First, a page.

(1) Background: Chiral nanoparticular systems have recently emerged as a compelling platform for investigating stereospecific behavior at the nanoscopic level. We describe chiroselective supramolecular interactions that occur between DNA oligonucleotides and chiral polyurea nanocapsules. (2) Methods: We employ interfacial polyaddition reactions between toluene [...] Read more.
(1) Background: Chiral nanoparticular systems have recently emerged as a compelling platform for investigating stereospecific behavior at the nanoscopic level. We describe chiroselective supramolecular interactions that occur between DNA oligonucleotides and chiral polyurea nanocapsules. (2) Methods: We employ interfacial polyaddition reactions between toluene 2,4-diisocyanate and lysine enantiomers that occur in volatile oil-in-water nanoemulsions to synthesize hollow, solvent-free capsules with average sizes of approximately 300 nm and neutral surface potential. (3) Results: The resultant nanocapsules exhibit chiroptical activity and interact differentially with single stranded DNA oligonucleotides despite the lack of surface charge and, thus, the absence of significant electrostatic interactions. Preferential binding of DNA on d-polyurea nanocapsules compared to their l-counterparts is demonstrated by a fourfold increase in capsule size, a 50% higher rise in the absolute value of negative zeta potential (ζ-potential), and a three times lower free DNA concentration after equilibration with the excess of DNA. (4) Conclusions: We infer that the chirality of the novel polymeric nanocapsules affects their supramolecular interactions with DNA, possibly through modification of the surface morphology. These interactions can be exploited when developing carriers for gene therapy and theranostics. The resultant constructs are expected to be highly biocompatible due to their neutral potential and biodegradability of polyurea shells. Full article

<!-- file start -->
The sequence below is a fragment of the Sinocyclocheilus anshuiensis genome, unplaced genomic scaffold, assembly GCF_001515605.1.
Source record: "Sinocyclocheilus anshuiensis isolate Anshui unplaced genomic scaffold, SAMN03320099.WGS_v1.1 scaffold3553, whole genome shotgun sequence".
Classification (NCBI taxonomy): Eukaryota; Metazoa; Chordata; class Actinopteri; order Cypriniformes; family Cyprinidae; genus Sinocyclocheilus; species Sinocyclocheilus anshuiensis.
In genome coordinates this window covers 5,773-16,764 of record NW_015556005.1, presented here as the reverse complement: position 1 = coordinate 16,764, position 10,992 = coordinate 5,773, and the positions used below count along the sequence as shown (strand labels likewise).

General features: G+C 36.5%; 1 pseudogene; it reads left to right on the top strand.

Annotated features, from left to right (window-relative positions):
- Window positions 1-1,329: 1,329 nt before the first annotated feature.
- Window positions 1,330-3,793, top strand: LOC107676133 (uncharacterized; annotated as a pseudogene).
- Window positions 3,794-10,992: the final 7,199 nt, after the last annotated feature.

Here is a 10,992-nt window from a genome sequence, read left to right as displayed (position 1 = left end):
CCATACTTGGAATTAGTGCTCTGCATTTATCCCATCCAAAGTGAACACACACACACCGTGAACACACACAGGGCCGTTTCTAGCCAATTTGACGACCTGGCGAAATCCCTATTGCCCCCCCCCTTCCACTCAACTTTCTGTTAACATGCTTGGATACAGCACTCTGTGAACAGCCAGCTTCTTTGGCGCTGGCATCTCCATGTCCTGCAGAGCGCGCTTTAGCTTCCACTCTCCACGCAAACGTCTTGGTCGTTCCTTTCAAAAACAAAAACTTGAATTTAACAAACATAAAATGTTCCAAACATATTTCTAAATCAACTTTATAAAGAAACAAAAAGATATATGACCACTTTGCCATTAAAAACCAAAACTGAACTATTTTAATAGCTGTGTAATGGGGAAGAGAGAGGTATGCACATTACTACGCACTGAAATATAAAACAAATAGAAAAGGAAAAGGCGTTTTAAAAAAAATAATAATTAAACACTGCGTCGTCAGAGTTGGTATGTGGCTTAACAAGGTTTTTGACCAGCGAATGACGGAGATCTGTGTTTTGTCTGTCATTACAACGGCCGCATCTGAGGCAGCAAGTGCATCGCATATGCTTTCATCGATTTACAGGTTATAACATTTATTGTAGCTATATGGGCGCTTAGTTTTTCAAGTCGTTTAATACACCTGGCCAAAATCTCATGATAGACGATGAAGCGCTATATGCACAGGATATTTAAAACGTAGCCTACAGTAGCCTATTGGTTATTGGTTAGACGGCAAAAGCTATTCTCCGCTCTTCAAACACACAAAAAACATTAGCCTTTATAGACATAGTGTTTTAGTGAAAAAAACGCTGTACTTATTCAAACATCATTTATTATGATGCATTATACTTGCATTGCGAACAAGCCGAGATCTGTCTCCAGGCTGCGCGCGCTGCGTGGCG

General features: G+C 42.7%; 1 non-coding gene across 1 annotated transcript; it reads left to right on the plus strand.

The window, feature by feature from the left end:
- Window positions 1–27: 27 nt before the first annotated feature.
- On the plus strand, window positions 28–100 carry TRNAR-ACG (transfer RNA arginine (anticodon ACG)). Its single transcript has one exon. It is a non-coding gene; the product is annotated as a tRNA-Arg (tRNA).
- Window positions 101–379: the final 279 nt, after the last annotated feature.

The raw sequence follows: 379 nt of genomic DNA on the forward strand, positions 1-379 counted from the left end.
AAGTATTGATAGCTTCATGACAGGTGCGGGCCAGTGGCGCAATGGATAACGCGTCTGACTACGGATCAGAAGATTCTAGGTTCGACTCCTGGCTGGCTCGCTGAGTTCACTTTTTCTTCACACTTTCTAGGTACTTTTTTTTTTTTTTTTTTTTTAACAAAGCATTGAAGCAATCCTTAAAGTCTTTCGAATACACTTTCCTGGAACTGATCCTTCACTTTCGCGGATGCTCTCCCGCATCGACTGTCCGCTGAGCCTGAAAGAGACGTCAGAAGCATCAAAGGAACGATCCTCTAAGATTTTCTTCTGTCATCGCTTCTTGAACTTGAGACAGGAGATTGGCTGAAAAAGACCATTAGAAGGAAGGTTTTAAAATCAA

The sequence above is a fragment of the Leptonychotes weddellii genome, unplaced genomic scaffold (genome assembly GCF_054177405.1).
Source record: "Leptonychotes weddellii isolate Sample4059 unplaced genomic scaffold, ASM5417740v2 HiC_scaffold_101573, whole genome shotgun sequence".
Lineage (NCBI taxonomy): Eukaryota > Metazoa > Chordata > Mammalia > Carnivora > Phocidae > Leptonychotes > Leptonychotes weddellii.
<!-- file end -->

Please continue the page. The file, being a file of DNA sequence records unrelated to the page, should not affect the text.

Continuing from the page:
(This article belongs to the Special Issue Assembly Superstructures in Chemistry)
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Article
Sequence of Polyurethane Ionomers Determinative for Core Structure of Surfactant–Copolymer Complexes
Int. J. Mol. Sci. 2021, 22(1), 337; https://0-doi-org.brum.beds.ac.uk/10.3390/ijms22010337 - 30 Dec 2020
Cited by 1 | Viewed by 1012
Abstract
The core of micelles self-assembled from amphiphiles is hydrophobic and contains little water, whereas complex coacervate core micelles co-assembled from oppositely charged hydrophilic polymers have a hydrophilic core with a high water content. Co-assembly of ionic surfactants with ionic-neutral copolymers yields surfactant–copolymer complexes [...] Read more.